Jacinda Ardern: “Australia has to answer to the Pacific”
Despite committing $800 million to address global warming in the region, Australia’s Prime Minister Scott Morrison is fending off attacks over the country’s domestic emissions policies. New Zealand’s Prime Minister has also asked Scott Morrison to explain his government’s position on climate change to Pacific leaders, even though New Zealand is providing $300m less than Australia in direct climate assistance for the Pacific over 10 years until 2025. Whilst Jacinda Ardern has promised a carbon-neutral economy by 2050, in order to achieve the goal, Ms Ardern has excluded agriculture and methane, which form close to a half of New Zealand’s greenhouse gas emissions.
In various ways, climate change affects productivity, earnings, and employment, as well as people’s well-being. IZA World of Labor author Linguère Mously Mbaye has looked at the relationship between climate change and migration. In her article, Mbaye notes: “Climate change and natural disasters cause people to migrate if they do not have alternative mitigation strategies, are forced to move because of the shock, and can afford migration costs. […] In addition to helping households build resilience by, for example, investing in infrastructure in vulnerable areas, providing social protection, and allocating aid rapidly and efficiently, better world governance is needed to reduce the human impact on climate change.”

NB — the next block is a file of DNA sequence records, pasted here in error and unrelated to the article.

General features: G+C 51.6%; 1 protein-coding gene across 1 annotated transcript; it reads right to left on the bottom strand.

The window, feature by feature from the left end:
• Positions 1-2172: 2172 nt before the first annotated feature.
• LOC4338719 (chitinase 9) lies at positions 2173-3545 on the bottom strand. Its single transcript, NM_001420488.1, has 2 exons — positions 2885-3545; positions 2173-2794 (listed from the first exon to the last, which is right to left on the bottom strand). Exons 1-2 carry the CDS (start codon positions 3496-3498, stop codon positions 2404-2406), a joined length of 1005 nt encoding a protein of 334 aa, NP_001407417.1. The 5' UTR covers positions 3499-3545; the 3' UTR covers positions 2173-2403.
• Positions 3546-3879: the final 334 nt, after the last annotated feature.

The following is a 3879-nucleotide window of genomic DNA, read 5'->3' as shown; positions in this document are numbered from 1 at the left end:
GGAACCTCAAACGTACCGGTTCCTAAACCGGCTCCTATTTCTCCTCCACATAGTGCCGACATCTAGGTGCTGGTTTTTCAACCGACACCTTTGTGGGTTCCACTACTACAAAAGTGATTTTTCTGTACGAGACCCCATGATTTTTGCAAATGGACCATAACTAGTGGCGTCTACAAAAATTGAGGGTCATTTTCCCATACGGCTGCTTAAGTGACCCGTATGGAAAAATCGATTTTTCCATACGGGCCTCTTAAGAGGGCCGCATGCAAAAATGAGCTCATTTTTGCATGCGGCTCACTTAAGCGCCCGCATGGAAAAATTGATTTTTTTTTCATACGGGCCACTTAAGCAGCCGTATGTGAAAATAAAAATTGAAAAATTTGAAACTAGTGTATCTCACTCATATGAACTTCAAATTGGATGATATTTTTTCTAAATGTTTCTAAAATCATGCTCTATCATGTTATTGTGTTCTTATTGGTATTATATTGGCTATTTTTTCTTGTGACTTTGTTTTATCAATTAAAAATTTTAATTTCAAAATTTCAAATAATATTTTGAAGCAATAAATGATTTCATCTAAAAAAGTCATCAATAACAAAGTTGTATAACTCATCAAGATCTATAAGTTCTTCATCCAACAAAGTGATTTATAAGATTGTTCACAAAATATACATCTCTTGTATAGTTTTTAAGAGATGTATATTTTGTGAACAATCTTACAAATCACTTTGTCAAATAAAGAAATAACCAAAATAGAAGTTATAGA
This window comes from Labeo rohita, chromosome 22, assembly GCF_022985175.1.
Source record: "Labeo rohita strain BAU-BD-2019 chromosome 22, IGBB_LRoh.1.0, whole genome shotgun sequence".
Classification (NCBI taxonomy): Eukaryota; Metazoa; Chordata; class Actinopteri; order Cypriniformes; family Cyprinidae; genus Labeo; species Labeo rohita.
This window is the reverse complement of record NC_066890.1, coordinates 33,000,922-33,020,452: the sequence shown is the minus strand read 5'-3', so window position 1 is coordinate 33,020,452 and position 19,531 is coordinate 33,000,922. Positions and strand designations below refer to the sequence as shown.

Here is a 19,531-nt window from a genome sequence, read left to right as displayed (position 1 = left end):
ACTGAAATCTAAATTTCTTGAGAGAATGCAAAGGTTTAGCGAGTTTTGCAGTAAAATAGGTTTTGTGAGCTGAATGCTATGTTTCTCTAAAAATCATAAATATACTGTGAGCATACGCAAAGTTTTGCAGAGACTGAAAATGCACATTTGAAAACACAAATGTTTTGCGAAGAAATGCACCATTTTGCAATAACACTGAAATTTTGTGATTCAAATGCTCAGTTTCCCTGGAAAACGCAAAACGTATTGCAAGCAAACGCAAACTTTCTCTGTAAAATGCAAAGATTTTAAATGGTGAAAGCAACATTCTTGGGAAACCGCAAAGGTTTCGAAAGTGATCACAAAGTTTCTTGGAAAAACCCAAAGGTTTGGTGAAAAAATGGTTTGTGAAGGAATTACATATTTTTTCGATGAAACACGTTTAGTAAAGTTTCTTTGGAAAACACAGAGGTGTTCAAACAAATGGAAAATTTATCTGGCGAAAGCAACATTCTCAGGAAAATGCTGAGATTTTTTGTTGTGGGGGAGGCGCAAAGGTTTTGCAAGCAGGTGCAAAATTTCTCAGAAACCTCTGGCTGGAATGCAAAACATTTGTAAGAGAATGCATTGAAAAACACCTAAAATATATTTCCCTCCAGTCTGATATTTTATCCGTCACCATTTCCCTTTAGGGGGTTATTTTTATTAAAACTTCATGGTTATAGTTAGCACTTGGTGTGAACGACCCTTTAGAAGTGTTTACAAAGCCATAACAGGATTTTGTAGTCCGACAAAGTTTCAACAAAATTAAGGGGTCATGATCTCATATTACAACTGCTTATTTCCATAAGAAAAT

“Nations like Tuvalu, the Marshall Islands, or Kiribati—small countries who’ve contributed the least to global climate change—are and will suffer the full force of a warming planet,” Ms Ardern said. “If my Pacific neighbours do not have the option of opting out of the effects of climate change, why should we be able to opt out of taking action to stop it?”
Marie Connolly, IZA World of Labor contributor, has also looked at how climate change can affect how people spend their time. In her article, she writes: “Research suggests rising temperatures will reduce time spent working and enjoying outdoor leisure, while increasing indoor leisure. The burden will fall disproportionately on workers in industries more exposed to heat and those who live in warmer regions, with the potential to increase existing patterns of inequalities. This is likely to trigger an adaptation, the scope and mechanisms of which are hard to predict, and will undoubtedly entail costs.”
Read Linguère Mously Mbaye’s article Climate change, natural disasters and migration and Marie Connolly’s article Climate change and the allocation of time.